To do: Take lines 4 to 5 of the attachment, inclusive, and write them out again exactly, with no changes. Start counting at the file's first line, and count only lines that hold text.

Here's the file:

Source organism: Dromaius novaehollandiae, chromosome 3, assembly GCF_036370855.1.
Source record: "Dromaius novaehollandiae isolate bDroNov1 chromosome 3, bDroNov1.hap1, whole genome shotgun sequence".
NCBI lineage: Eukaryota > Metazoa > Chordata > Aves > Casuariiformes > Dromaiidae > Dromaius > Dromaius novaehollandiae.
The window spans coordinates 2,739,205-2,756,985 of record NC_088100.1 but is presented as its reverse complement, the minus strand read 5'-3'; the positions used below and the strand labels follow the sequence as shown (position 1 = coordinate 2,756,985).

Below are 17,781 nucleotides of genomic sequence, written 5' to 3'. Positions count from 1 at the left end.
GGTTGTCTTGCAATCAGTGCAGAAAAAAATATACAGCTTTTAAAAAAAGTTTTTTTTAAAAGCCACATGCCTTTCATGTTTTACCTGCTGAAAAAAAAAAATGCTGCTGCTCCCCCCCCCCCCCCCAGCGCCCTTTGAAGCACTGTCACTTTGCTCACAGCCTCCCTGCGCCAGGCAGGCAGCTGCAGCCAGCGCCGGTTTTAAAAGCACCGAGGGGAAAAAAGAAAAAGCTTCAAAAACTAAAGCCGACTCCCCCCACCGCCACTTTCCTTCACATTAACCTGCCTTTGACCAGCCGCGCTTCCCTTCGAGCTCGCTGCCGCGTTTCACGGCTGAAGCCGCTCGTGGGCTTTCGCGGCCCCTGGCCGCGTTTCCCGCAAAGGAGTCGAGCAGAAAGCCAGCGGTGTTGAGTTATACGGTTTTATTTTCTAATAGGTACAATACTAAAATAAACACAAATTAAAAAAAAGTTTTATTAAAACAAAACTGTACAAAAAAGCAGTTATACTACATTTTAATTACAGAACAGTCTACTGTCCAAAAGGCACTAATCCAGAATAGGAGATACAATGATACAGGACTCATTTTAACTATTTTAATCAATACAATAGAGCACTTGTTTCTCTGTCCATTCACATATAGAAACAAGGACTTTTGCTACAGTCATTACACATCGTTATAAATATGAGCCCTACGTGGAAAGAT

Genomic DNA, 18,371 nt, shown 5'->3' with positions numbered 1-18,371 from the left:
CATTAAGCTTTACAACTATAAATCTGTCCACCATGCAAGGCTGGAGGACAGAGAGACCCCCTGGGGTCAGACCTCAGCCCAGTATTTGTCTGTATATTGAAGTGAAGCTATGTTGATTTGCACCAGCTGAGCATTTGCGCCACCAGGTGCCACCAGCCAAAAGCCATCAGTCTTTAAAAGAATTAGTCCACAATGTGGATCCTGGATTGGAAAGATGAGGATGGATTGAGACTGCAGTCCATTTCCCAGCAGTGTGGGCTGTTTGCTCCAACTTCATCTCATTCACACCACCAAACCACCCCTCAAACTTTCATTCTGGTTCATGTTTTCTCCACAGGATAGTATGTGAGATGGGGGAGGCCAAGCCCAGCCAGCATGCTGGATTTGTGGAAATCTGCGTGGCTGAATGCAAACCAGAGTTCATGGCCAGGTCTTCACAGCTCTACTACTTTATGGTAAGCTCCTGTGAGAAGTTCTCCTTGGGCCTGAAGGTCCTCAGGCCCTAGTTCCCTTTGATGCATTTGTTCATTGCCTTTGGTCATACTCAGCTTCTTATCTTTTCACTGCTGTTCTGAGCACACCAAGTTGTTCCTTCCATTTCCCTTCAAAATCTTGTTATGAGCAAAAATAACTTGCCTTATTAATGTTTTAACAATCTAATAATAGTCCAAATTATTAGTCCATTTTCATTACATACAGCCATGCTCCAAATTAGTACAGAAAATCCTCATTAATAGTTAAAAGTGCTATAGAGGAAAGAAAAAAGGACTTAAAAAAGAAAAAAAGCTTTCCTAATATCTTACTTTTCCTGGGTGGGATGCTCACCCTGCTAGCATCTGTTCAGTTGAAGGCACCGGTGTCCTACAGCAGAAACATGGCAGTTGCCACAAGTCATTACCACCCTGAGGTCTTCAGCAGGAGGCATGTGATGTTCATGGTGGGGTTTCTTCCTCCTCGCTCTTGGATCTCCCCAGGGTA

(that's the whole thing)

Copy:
The window spans coordinates 2,739,205-2,756,985 of record NC_088100.1 but is presented as its reverse complement, the minus strand read 5'-3'; the positions used below and the strand labels follow the sequence as shown (position 1 = coordinate 2,756,985).

Below are 17,781 nucleotides of genomic sequence, written 5' to 3'. Positions count from 1 at the left end.